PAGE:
The first Republican primary debate of the 2024 presidential nominating cycle is set for one month from yesterday – on August 23, 2023. On that day, presumably, all major candidates for the GOP presidential nomination will assemble in Wisconsin to present their campaign pitches to the American public.
There isn’t an incumbent president in this year’s extravaganza, so it’s only natural that several hopefuls have expressed interest in a campaign. Deference is usually afforded a party president during his reelection run (as Democrats have announced there will be no debates on their side with senile Joe Biden currently in office), yet this year is different.
Former president Donald Trump is waging a comeback bid for a third term, having “lost” (or been denied an opportunity to prove funny business) in 2020. Trump has a huge lead in pre-debate polls. Debate organizers are planning for him to be there, but Trump hasn’t shared whether he even plans to take part.
When the subject was brought up recently during an interview, Trump was elusive as to his intentions. In an article titled “‘When you have a big lead, you don’t do it’: Trump still not sold on GOP primary debate”, Kelly Garrity reported at Politico last week:
“[Trump] ‘Ronald Reagan didn’t do it and a lot of other people didn’t do it. When you have a big lead, you don’t do it,’ Trump said during an interview…
“’We have a lead of 50 and 60 points in some cases. … You’re leading people by 50 and 60 points, you say why would you be doing a debate? It’s actually not fair. Why would you let somebody that’s at zero or one or two or three be popping you with questions?’
“The former president also shrugged off the idea that bypassing the debate could allow for Florida Gov. Ron DeSantis — who has been consistently polling second behind Trump — to gain on him. ‘Do you see any risk that if you don’t show up, Ron DeSantis has a good night and it cuts into your lead?’ host Maria Bartiromo asked. ‘Or somebody else has a good night and cuts into his lead, because that’s what’s happening. He’s going down and a couple of them are going up,’ Trump replied.”
Cable news hosts such as Bartiromo feel obligated to ask Trump about the debate if they’re fortunate enough to score an interview with the likely Republican presidential nomination winner, but they almost certainly know the answer before they even pose the question. Trump treats everything associated with his campaign strategy as a type of negotiation, and he isn’t about to tip his hand too early.
The debate will go on in four-plus weeks’ time and Trump will be there or he won’t. In the meantime, every time he’s interviewed, the host will ask the same thing – and he’ll provide the same or similar response. It’s like a sporting event where you won’t know the outcome until the final buzzer sounds. In the doing, there are a few scenarios for Trump’s deliberations:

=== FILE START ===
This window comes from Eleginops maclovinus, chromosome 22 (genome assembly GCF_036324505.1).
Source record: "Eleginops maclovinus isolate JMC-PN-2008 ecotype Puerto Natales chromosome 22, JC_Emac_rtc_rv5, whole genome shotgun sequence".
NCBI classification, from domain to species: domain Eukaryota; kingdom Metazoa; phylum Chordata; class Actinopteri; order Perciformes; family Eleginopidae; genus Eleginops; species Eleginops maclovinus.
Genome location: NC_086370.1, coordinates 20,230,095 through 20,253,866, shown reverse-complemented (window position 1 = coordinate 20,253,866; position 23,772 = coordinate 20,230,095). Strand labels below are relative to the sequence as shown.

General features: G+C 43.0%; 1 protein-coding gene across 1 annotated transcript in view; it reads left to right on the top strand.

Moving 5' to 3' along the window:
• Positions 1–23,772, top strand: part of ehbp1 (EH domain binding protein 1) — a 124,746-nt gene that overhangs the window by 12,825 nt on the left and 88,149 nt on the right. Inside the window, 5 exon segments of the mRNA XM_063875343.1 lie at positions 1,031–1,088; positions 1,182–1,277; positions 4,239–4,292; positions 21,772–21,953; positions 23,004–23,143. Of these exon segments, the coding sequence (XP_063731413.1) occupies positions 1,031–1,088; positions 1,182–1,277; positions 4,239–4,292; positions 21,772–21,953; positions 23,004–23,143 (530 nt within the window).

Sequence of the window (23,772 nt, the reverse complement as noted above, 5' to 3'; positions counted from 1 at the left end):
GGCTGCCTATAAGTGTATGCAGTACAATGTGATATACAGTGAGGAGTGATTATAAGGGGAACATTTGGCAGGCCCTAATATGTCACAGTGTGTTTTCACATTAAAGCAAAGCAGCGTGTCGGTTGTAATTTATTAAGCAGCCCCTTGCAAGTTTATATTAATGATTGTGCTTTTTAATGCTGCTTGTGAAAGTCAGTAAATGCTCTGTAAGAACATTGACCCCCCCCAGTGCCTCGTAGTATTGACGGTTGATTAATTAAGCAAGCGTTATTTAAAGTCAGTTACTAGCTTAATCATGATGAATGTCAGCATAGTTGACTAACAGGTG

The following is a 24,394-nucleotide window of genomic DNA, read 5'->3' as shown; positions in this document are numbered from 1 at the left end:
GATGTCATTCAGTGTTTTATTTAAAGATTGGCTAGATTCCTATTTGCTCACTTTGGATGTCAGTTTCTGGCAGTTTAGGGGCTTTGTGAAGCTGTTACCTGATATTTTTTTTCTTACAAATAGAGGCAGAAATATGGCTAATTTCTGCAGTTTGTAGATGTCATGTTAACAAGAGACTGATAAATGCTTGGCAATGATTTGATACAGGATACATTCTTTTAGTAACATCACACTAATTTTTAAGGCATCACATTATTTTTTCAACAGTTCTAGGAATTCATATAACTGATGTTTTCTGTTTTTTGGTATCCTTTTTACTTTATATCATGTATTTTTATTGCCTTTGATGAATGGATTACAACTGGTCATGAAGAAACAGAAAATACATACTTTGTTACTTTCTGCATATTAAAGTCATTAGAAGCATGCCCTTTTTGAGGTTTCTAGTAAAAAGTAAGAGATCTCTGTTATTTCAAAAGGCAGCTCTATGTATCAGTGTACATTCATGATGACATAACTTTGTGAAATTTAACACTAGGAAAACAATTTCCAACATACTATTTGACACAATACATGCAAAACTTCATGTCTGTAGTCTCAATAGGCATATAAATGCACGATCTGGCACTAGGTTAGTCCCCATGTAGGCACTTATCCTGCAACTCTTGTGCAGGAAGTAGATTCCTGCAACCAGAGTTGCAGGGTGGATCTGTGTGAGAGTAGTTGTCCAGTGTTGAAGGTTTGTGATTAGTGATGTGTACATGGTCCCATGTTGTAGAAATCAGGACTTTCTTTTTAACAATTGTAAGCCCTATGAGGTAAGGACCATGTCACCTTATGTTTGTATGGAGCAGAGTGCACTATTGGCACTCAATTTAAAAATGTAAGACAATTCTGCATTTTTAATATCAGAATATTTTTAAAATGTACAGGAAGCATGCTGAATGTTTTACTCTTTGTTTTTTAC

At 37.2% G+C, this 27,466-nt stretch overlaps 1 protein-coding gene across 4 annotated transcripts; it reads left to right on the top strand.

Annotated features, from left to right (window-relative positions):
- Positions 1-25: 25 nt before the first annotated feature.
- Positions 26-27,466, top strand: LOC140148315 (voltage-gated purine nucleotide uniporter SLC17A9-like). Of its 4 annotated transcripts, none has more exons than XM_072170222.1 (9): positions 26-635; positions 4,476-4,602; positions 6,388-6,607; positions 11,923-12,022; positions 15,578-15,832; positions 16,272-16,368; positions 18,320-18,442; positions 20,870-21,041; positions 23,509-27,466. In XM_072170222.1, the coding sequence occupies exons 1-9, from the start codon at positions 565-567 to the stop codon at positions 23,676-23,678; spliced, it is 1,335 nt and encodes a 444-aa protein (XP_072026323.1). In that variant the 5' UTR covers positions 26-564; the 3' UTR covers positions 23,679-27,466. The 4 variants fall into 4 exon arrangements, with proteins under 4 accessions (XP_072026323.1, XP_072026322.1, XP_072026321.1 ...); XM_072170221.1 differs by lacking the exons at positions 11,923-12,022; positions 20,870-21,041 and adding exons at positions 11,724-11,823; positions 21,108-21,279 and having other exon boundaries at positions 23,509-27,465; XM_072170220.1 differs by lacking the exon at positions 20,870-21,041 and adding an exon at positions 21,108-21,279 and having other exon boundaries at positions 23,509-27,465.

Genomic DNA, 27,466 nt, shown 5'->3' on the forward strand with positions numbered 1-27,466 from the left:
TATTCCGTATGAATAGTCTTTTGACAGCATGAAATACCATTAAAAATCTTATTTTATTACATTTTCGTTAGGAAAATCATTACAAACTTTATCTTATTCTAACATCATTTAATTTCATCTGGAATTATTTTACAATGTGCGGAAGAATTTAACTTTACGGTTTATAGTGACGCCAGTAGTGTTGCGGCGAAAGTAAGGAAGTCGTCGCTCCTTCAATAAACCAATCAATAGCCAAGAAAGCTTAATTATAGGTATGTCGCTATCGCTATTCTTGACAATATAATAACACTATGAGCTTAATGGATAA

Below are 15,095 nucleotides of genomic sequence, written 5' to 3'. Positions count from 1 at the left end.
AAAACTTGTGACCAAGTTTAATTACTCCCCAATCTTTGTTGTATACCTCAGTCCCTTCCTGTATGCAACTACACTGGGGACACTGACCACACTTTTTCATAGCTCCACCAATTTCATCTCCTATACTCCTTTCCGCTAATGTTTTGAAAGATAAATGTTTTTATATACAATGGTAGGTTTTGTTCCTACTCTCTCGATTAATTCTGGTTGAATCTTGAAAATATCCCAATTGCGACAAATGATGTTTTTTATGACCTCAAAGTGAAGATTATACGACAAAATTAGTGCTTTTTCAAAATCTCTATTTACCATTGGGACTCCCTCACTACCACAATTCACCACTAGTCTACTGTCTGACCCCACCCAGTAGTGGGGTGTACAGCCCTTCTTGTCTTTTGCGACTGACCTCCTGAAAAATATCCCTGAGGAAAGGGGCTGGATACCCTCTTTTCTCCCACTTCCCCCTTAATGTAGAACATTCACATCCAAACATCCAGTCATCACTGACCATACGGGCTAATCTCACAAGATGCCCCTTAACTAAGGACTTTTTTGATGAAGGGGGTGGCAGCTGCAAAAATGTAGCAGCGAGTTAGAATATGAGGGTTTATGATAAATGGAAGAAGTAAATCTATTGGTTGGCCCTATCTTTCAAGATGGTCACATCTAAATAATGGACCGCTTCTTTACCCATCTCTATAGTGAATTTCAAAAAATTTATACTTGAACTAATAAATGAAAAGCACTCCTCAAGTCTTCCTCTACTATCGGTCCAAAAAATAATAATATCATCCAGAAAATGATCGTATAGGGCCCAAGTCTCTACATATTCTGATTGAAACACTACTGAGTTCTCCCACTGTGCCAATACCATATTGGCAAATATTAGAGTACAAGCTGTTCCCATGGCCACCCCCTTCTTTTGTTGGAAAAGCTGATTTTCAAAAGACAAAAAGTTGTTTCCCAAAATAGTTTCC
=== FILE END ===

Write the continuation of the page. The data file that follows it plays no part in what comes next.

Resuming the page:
Scenario number one is Trump deciding to skip the debate entirely. Some who’ve studied Trump suggest this is the most likely case since Trump never does anything by the so-called book and he more than likely means what he says when he explains that frontrunners don’t open the door to lesser competitors by allowing them a naked shot at the incumbent/obvious leader.
Lots of liberals claim Trump’s always lying – about everything – and often his statements of belief are cloaked in degrees of shade or exaggeration, but it seems clear in this instance that he’s truly up in the air about whether to come to Milwaukee and participate in a standard political “debate” where almost all of his opponents will be pecking at his heels for their allotted minutes – or else ignoring him completely by avoiding direct attacks so he won’t be granted a rebuttal.
It could be like, “Joe Biden inherited a culture and an economy that was subsequently made even worse by inept Democrat leadership. The country hasn’t been unified since September 11, 2001, and the leadership styles of past American chief executives haven’t done what it takes to bring people together. I represent a change from the past. Vote for me.”
If Trump opts not to show up, it won’t look good for him, and he merely opens the door for his opponents to attack and criticize him on his personality, January 6, COVID policy, hairstyle, golf game and everything else that comes to mind. Since the leader won’t be there, the moderator won’t be granting extra time for him to reply to direct confrontations. It’ll almost be like a boxing match where the champion’s arms are tied behind his back, exposing his midsection to body blow after body blow. Will it hurt?